European states are utilizing emergency powers to curtail people’s rights and stop migration flows during the COVID-19 pandemic. In March, Schengen Area (visa free zone) states closed their borders and agreed to a European Commission plan to close Europe’s external borders for thirty days. This closure was extended until May 15 and could be extended again, even as states lift their stay-at-home orders. Although travel restrictions and quarantines have slowed down COVID-19’s spread within the general population, refugees are increasingly at risk of catching the deadly virus and facing harms as a consequence of continued human rights violations.
Prior to the COVID-19 outbreak, European states committed serious infringements on refugee rights. Since the 2015 refugee crisis began, states have blocked asylum seekers from passing through their borders. They’ve arbitrarily detained refugees and openly thwarted due process while forcing asylum seekers to live in inhumane living conditions. Far-right politicians use refugees as scapegoats to explain economic and societal problems. As populist support grows, states are adopting hardened migration policies that reflect rising xenophobia. Most recently, Greece declared a state of emergency after Turkey allowed migrants to pass into Greece in February 2020. Under this state of emergency, Greece suspended acceptance of new asylum applications and extended emergency powers due to COVID-19. Other European Union (EU) states’ responses to COVID-19 include their own declarations of states of emergency.
As external borders remain closed, asylum seekers cannot apply for international protection and can be sent back to potentially life-threatening conditions. Although the right to seek asylum isn’t secured under customary international law, it’s guaranteed through Article 18 of the Charter of Fundamental Rights of the EU. The principle of non-refoulement, which prohibits the return of refugees to a state where they may face persecution is in the 1951 Refugee Convention and Article 19 of the Charter of Fundamental Rights of the EU. Although states have sovereign control over their borders and can determine entry, two recent European Court of Justice (ECJ) cases ruled that states must always allow asylum seekers to lodge claims and that claims must be allowed to be reviewed by courts, even during national emergencies. Although states may derogate on certain rights during emergencies, the right to lodge an asylum claim and the principle of non-refoulement must be upheld under European law.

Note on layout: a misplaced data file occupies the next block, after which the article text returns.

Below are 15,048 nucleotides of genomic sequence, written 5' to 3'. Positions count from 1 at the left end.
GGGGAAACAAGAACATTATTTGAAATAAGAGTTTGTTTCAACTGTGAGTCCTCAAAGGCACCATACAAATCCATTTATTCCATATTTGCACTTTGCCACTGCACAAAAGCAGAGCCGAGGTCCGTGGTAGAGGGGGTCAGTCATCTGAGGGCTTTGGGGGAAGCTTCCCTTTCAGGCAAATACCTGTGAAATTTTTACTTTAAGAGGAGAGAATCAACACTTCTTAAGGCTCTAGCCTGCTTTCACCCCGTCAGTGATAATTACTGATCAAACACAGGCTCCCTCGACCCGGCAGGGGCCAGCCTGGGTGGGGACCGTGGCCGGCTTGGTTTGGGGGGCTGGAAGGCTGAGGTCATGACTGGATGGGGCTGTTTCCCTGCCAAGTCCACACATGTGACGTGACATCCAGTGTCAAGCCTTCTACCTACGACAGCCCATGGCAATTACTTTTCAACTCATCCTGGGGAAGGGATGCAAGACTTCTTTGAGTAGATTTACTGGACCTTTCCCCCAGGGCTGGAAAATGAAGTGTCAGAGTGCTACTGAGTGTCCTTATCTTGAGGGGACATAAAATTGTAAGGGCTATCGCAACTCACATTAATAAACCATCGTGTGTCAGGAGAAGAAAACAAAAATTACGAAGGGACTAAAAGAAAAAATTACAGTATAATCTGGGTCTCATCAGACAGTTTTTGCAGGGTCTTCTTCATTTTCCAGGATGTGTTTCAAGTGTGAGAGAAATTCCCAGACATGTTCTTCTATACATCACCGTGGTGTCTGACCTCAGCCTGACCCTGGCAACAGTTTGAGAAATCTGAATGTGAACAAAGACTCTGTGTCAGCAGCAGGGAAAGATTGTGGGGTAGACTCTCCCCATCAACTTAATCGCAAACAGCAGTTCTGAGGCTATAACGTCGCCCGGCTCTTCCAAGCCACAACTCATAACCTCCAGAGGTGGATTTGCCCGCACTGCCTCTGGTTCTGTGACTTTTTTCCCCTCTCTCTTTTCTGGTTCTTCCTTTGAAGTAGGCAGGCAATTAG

The European Commission recently released guidelines on asylum, deportations and resettlement during COVID-19. Any restrictions must be, “proportional, implemented in a non-discriminatory way and take into account non-refoulement.” Although borders are closed to all and don’t single out asylum seekers, the closure violates the rights of those seeking international protection. Article 19 of the Charter of Fundamental Rights of the EU also prohibits the “collective expulsion” of asylum seekers and closing borders is effectively a collective expulsion.
Without access to the European asylum system, states aren’t only infringing on refugee’s rights to seek protection but may be violating the non-derogable right to be free from torture or other inhumane, degrading treatment or punishment found both in international law and in Article 3 of the European Convention on Human Rights. The European Court of Human Rights (ECHR) concluded in Sharifi and Others v. Italy and Greece (2014) that states violated the prohibition of torture by sending asylum seekers to Afghanistan without being given the possibility to apply for asylum. In Ilias and Ahmed v. Hungary (2019), the Court ruled under the prohibition of torture that asylum seekers cannot be sent to unsafe third countries where insufficient asylum procedures may lead to rejected claims and return to a dangerous home country. Closed borders may lead to increased refoulement and thus unlawful derogations.